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Details for Application

Applications for 13 PhD students in Neuroscience at the University of Regensburg open!

Neuroscience Research Training Group

“Neurobiology of Social and Emotional Dysfunctions“

funded by the German Research Council

Psychopathologies associated with social and emotional dysfunctions, such as anxiety disorder and depression, create a high personal and socio-economic burden. Often, specific treatment options for these psychopathologies are limited mostly due to our still limited knowledge of underlying neurobiological mechanisms. The doctoral projects of our GRK, which exists since 2017, aim to yield in-depth insights into some molecular, neuronal and neuroendocrine aspects of socio-emotional dysfunctions using a translational approach and state-of-the art methodology. The scientific projects will be performed in either rodents or humans and are anchored in either the Department of Neurobiology, Psychiatry and Psychotherapy, Neurology, Biochemistry or Psychology of the University.

You will be supervised by 2 experienced principle investigators (tandem supervision) in a lively and interdisciplinary scientific environment, and acquire important academic and soft skills for your future career in neuroscience. We offer the option for a 3 -month research stay in an international collaborative lab, and active participations in GRK retreats and international congresses, which will promote your integration into the neuroscience community.

Your Profile

  • Diploma, Master or equivalent degree in Biochemistry, Biology, Biophysics, Chemistry, Physics, Molecular Medicine, Pharmacy or related fields
  • Proven qualifications with particular emphasis on subjects related to the projects of the GRK
  • High motivation and commitment
  • Interest in active participation to the GRK program
  • Very good written and spoken English skills

What we offer

All positions are funded for up to three years, according to the German pay scale TV-L E13 (65%).

Your application

Please provide the following files (PDF preferred) attached to one single email addressed to grk.emotions@ur.de

  • a letter of motivation (200-500 words) with highlighted list of max. three preferred projects offered in the GRK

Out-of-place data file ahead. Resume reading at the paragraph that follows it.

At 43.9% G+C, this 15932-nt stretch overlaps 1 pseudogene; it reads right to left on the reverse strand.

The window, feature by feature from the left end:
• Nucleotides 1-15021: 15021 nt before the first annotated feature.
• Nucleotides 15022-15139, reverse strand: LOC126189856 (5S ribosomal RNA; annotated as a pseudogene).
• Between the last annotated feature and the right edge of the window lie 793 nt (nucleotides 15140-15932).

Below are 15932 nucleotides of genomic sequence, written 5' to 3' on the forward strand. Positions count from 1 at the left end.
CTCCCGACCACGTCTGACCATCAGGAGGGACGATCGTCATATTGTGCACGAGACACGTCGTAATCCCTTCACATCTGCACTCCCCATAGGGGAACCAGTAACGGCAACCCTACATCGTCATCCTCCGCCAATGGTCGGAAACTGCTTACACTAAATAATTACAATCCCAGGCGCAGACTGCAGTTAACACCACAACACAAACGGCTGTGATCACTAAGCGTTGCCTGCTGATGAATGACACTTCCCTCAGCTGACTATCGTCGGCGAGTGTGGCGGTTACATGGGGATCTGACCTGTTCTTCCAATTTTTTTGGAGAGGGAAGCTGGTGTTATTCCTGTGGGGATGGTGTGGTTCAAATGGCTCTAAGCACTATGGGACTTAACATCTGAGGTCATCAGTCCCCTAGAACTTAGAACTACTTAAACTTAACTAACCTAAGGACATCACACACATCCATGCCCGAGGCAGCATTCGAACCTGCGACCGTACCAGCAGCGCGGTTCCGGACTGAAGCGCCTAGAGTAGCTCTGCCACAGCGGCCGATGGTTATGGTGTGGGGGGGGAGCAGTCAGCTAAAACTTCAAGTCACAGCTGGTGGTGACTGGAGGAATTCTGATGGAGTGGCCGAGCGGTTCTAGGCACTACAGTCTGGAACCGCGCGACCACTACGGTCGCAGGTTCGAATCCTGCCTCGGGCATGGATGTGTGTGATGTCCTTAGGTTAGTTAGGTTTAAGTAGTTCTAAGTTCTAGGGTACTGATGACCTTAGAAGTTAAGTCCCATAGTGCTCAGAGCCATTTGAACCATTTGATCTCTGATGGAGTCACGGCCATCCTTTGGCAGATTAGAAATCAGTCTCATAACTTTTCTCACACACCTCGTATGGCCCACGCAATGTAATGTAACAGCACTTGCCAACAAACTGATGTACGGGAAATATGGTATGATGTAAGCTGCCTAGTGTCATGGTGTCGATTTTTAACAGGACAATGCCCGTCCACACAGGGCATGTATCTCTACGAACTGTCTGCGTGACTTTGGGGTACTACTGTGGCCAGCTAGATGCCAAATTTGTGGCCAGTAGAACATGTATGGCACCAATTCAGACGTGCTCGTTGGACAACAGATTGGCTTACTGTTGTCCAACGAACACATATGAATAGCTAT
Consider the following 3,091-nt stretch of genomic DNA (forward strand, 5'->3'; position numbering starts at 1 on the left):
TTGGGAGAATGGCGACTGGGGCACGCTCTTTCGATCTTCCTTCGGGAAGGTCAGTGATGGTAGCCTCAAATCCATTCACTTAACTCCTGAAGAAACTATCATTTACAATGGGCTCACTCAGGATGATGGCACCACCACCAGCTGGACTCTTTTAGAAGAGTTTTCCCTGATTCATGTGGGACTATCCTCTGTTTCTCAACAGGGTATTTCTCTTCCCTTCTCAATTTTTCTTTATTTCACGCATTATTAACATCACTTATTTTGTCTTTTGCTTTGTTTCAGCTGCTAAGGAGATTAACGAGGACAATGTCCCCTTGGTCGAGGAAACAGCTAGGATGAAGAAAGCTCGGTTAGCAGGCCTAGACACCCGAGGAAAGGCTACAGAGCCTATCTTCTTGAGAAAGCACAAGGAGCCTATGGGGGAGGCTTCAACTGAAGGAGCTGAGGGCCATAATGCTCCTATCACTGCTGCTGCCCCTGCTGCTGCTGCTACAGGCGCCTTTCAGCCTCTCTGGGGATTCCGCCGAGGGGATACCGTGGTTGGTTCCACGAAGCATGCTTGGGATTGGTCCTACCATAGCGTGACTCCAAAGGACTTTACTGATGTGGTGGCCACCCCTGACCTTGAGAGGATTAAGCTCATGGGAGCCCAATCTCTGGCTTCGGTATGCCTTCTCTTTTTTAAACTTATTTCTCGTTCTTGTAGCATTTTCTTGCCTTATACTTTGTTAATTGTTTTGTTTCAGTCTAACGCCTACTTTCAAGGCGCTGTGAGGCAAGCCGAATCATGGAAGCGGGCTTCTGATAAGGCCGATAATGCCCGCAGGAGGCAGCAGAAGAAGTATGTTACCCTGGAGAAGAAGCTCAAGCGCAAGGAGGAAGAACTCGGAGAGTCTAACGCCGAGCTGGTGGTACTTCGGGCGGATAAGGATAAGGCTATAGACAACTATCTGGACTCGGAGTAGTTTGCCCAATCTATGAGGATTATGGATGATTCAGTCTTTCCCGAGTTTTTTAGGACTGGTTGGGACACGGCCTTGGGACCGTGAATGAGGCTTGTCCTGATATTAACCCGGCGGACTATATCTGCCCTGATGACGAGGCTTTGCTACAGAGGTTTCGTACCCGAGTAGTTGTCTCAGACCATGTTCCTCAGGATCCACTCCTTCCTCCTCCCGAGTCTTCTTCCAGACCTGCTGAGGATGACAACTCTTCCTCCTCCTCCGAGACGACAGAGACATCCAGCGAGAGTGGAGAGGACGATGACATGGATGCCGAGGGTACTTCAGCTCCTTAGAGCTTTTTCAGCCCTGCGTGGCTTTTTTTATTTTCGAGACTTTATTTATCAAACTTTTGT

• a short essay on the preferred GRK PhD research project (max. 1000 words main text plus literature)
  • a CV including academic achievements and grades
  • a short summary of the master thesis (max. 250 words)
  • documents and certificates like MSc certificate etc. (in case the Master certificate has not been acquired yet, we would appreciate a letter of reference from the supervisor stating that the Master thesis will be finished on time for the start of the PhD and with high grades)
  • reference letters from two independent referees who can objectively evaluate your scientific and personal skills

Application Deadline: There are project-specific deadlines for each PhD positions.

Selection of PhD project: We encourage applicants to browse through all open GRK projects, as you can apply for up to 3 priority projects. 

In case you have any further questions, do not hesitate to contact us: grk.emotions@ur.de

List of planned doctoral  projects starting in 2023

GRK/C Project

Potential Title of GRK/C project



Astrocyte-mediated synaptic phagocytosis in emotional and social dysfunctions (Link)

Di Benedetto, Neumann


Neuroendocrine and emotional consequences in orphaned rat mothers (Link)

Bosch, Di Benedetto


Identification of adolescents at high versus low risk for anxiety and depressive disorders using neuroendocrine & imaging connectome markers (Link)

Brunner, Neumann


Project already assigned

Egger, Brunner


Neurobiology of learning, memory and emotions: a bottom-up approach studying SPIRE/FMN actin nucleators in the sea anemone nerve net (Link)

Kerkhoff, Neumann


Determinants of individualized socio-affective space and effects of psychosocial stress (Link)

Kudielka, Schwarzbach


The role of coding and non-coding RNAs and their downstream signaling in social fear in mice (Link)

Meister, Neumann


Neuronal circuits underlying social fear in mice: Role of septal OXT and CRF signaling (Link)

Menon, Neumann


Choosing between competing rewards: modulation by social stressors in rodents (Link)

Neumann, Grinevich


Brain circuits and social factors regulating empathy in rodents: focus on dopamine and oxytocin (Link)



Changes in brain communication and cognition in depressive patients who undergo electroconvulsive therapy (Link)

Nothdurfter, Schwarzbach


Modulating emotional states by means of fMRI-neurofeedback in humans

Schwarzbach, Rupprecht


Identification of molecular pathomechanisms in a human cellular model of major depressive disorder: From bioenergetics to network activity

Wetzel, Schwarzbach



Graduate Programme: "Neurobiology of Social & Emotional Dysfunctions"

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